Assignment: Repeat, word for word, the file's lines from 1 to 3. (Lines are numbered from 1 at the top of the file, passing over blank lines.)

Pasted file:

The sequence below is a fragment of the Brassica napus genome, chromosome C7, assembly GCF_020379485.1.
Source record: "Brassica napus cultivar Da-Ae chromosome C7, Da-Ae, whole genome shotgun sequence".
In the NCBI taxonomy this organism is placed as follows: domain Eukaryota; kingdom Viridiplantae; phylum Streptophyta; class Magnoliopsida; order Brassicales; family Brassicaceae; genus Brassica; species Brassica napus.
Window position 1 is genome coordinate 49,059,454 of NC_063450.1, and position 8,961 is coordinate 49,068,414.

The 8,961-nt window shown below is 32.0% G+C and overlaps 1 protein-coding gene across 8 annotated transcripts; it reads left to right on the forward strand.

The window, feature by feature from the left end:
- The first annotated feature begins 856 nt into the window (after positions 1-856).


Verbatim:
The sequence below is a fragment of the Brassica napus genome, chromosome C7, assembly GCF_020379485.1.
Source record: "Brassica napus cultivar Da-Ae chromosome C7, Da-Ae, whole genome shotgun sequence".
In the NCBI taxonomy this organism is placed as follows: domain Eukaryota; kingdom Viridiplantae; phylum Streptophyta; class Magnoliopsida; order Brassicales; family Brassicaceae; genus Brassica; species Brassica napus.